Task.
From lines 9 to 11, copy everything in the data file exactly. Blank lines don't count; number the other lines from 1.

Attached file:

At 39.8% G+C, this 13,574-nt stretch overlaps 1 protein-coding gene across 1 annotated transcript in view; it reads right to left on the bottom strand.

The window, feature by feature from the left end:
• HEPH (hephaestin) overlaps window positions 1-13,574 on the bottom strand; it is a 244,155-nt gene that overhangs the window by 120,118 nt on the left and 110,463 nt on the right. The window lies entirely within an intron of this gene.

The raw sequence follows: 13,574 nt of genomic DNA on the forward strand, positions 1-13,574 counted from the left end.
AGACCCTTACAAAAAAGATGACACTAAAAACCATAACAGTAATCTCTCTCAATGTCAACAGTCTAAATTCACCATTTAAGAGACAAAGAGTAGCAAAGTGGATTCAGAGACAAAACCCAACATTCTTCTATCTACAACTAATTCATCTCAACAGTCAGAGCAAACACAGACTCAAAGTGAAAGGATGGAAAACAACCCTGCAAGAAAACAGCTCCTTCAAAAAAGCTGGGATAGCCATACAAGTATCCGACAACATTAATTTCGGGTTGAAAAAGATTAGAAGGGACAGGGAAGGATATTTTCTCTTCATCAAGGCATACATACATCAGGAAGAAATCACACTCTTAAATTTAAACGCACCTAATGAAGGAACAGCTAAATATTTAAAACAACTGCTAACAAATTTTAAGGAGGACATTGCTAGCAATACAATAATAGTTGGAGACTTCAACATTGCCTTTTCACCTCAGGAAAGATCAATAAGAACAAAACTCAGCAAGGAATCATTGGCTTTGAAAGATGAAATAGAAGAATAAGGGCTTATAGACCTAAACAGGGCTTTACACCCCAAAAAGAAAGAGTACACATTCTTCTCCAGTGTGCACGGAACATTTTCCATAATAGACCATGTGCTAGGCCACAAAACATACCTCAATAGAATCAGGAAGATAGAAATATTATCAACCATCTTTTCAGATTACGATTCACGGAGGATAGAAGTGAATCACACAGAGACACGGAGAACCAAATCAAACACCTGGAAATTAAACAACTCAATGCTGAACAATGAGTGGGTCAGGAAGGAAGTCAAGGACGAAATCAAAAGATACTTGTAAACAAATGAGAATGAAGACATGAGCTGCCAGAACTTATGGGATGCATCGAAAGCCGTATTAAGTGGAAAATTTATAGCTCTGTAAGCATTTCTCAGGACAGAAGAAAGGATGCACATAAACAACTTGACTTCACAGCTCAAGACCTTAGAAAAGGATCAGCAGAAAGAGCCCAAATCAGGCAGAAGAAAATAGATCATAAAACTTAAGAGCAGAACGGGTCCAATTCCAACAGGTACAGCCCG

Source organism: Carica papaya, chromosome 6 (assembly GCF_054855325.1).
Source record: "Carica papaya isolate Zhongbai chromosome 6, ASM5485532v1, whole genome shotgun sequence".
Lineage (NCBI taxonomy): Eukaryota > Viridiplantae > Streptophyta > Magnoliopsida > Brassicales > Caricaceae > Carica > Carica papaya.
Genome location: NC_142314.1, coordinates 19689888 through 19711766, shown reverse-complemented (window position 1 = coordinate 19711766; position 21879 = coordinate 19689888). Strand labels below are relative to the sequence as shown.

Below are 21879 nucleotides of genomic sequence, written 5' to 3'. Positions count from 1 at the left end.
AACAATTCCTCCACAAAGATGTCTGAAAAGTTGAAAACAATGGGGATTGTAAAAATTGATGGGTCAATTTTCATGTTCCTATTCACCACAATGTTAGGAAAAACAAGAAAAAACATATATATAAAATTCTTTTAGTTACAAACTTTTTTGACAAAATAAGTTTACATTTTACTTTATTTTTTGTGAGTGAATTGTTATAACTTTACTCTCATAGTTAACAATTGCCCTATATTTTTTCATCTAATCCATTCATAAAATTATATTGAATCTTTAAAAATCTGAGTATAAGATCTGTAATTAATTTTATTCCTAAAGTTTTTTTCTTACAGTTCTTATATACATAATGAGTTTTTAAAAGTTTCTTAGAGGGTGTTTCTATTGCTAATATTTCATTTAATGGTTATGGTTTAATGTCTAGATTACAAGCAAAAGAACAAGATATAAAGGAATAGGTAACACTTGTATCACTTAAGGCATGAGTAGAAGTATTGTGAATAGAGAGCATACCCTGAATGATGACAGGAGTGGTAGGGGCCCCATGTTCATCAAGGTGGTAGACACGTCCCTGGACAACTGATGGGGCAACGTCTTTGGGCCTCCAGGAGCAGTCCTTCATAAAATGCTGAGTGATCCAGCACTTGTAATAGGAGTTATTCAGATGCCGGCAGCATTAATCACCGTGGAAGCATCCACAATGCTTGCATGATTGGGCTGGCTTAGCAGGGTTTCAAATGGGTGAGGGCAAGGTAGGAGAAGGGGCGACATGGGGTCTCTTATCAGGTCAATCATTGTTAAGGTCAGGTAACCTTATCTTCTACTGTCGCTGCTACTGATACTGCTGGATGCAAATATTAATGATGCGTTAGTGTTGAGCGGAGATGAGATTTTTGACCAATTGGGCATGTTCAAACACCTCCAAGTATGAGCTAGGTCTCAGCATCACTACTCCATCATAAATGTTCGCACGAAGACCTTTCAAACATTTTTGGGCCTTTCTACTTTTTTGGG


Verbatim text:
Genome location: NC_142314.1, coordinates 19689888 through 19711766, shown reverse-complemented (window position 1 = coordinate 19711766; position 21879 = coordinate 19689888). Strand labels below are relative to the sequence as shown.

Below are 21879 nucleotides of genomic sequence, written 5' to 3'. Positions count from 1 at the left end.
AACAATTCCTCCACAAAGATGTCTGAAAAGTTGAAAACAATGGGGATTGTAAAAATTGATGGGTCAATTTTCATGTTCCTATTCACCACAATGTTAGGAAAAACAAGAAAAAACATATATATAAAATTCTTTTAGTTACAAACTTTTTTGACAAAATAAGTTTACATTTTACTTTATTTTTTGTGAGTGAATTGTTATAACTTTACTCTCATAGTTAACAATTGCCCTATATTTTTTCATCTAATCCATTCATAAAATTATATTGAATCTTTAAAAATCTGAGTATAAGATCTGTAATTAATTTTATTCCTAAAGTTTTTTTCTTACAGTTCTTATATACATAATGAGTTTTTAAAAGTTTCTTAGAGGGTGTTTCTATTGCTAATATTTCATTTAATGGTTATGGTTTAATGTCTAGATTACAAGCAAAAGAACAAGATATAAAGGAATAGGTAACACTTGTATCACTTAAGGCATGAGTAGAAGTATTGTGAATAGAGAGCATACCCTGAATGATGACAGGAGTGGTAGGGGCCCCATGTTCATCAAGGTGGTAGACACGTCCCTGGACAACTGATGGGGCAACGTCTTTGGGCCTCCAGGAGCAGTCCTTCATAAAATGCTGAGTGATCCAGCACTTGTAATAGGAGTTATTCAGATGCCGGCAGCATTAATCACCGTGGAAGCATCCACAATGCTTGCATGATTGGGCTGGCTTAGCAGGGTTTCAAATGGGTGAGGGCAAGGTAGGAGAAGGGGCGACATGGGGTCTCTTATCAGGTCAATCATTGTTAAGGTCAGGTAACCTTATCTTCTACTGTCGCTGCTACTGATACTGCTGGATGCAAATATTAATGATGCGTTAGTGTTGAGCGGAGATGAGATTTTTGACCAATTGGGCATGTTCAAACACCTCCAAGTATGAGCTAGGTCTCAGCATCACTACTCCATCATAAATGTTCGCACGAAGACCTTTCAAACATTTTTGGGCCTTTCTACTTTTTTGGG